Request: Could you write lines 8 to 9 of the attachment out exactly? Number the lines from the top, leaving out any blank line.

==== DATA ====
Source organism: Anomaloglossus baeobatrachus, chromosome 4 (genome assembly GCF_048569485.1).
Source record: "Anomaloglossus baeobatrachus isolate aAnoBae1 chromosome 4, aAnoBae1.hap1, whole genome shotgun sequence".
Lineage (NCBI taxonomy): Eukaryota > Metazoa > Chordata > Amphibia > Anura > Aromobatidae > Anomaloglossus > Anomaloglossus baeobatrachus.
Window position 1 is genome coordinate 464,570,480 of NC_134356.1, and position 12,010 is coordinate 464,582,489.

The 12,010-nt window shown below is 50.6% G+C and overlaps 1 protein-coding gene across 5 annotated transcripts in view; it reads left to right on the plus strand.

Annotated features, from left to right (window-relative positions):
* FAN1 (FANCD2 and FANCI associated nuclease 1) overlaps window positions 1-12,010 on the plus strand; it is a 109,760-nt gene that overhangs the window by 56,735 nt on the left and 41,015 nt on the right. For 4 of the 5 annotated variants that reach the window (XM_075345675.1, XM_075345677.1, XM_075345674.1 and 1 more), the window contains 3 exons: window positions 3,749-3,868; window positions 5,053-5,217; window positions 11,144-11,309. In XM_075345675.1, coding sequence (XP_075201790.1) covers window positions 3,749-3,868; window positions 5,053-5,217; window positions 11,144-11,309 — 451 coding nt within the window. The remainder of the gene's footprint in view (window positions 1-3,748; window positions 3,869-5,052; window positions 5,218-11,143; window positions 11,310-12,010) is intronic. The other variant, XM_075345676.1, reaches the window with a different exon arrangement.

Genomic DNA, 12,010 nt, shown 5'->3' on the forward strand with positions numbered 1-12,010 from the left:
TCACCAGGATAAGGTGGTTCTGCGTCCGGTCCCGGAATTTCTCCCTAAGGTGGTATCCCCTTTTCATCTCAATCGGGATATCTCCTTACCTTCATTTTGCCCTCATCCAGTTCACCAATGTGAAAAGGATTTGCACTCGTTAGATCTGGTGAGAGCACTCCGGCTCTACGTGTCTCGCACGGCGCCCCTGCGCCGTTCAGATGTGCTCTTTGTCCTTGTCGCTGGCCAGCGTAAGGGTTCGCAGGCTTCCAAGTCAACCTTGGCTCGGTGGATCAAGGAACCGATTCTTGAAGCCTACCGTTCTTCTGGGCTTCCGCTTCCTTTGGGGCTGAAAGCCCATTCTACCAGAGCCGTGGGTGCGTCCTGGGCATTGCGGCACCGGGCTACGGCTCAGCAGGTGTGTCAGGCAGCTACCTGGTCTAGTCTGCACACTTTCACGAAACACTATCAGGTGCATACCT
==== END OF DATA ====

Genomic DNA, 12,010 nt, shown 5'->3' on the forward strand with positions numbered 1-12,010 from the left:
TCACCAGGATAAGGTGGTTCTGCGTCCGGTCCCGGAATTTCTCCCTAAGGTGGTATCCCCTTTTCATCTCAATCGGGATATCTCCTTACCTTCATTTTGCCCTCATCCAGTTCACCAATGTGAAAAGGATTTGCACTCGTTAGATCTGGTGAGAGCACTCCGGCTCTACGTGTCTCGCACGGCGCCCCTGCGCCGTTCAGATGTGCTCTTTGTCCTTGTCGCTGGCCAGCGTAAGGGTTCGCAGGCTTCCAAGTCAACCTTGGCTCGGTGGATCAAGGAACCGATTCTTGAAGCCTACCGTTCTTCTGGGCTTCCGCTTCCTTTGGGGCTGAAAGCCCATTCTACCAGAGCCGTGGGTGCGTCCTGGGCATTGCGGCACCGGGCTACGGCTCAGCAGGTGTGTCAGGCAGCTACCTGGTCTAGTCTGCACACTTTCACGAAACACTATCAGGTGCATACCT